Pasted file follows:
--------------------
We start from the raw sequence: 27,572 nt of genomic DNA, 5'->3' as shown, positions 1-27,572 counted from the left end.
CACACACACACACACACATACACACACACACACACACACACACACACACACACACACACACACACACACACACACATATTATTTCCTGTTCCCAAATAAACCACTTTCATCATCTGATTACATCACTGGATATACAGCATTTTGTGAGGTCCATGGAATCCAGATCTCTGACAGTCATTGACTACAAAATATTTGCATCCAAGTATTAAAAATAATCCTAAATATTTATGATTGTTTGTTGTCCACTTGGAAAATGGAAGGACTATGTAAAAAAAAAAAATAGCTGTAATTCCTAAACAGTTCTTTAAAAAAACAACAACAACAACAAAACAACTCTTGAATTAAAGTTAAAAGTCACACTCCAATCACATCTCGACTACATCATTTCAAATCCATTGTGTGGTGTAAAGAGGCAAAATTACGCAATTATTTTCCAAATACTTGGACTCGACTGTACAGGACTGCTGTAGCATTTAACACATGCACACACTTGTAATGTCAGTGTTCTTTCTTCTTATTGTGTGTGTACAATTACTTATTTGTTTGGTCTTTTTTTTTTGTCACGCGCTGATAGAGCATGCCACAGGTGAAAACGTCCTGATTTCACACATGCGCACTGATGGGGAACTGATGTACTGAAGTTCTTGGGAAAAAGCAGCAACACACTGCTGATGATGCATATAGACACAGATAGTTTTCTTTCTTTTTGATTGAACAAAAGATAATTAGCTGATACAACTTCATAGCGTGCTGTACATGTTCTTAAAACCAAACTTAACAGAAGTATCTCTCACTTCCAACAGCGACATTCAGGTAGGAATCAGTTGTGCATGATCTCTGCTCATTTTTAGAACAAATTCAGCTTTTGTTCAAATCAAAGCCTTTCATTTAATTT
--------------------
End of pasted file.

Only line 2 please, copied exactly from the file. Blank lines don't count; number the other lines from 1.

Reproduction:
CACACACACACACACACATACACACACACACACACACACACACACACACACACACACACACACACACACACACACATATTATTTCCTGTTCCCAAATAAACCACTTTCATCATCTGATTACATCACTGGATATACAGCATTTTGTGAGGTCCATGGAATCCAGATCTCTGACAGTCATTGACTACAAAATATTTGCATCCAAGTATTAAAAATAATCCTAAATATTTATGATTGTTTGTTGTCCACTTGGAAAATGGAAGGACTATGTAAAAAAAAAAAATAGCTGTAATTCCTAAACAGTTCTTTAAAAAAACAACAACAACAACAAAACAACTCTTGAATTAAAGTTAAAAGTCACACTCCAATCACATCTCGACTACATCATTTCAAATCCATTGTGTGGTGTAAAGAGGCAAAATTACGCAATTATTTTCCAAATACTTGGACTCGACTGTACAGGACTGCTGTAGCATTTAACACATGCACACACTTGTAATGTCAGTGTTCTTTCTTCTTATTGTGTGTGTACAATTACTTATTTGTTTGGTCTTTTTTTTTTGTCACGCGCTGATAGAGCATGCCACAGGTGAAAACGTCCTGATTTCACACATGCGCACTGATGGGGAACTGATGTACTGAAGTTCTTGGGAAAAAGCAGCAACACACTGCTGATGATGCATATAGACACAGATAGTTTTCTTTCTTTTTGATTGAACAAAAGATAATTAGCTGATACAACTTCATAGCGTGCTGTACATGTTCTTAAAACCAAACTTAACAGAAGTATCTCTCACTTCCAACAGCGACATTCAGGTAGGAATCAGTTGTGCATGATCTCTGCTCATTTTTAGAACAAATTCAGCTTTTGTTCAAATCAAAGCCTTTCATTTAATTT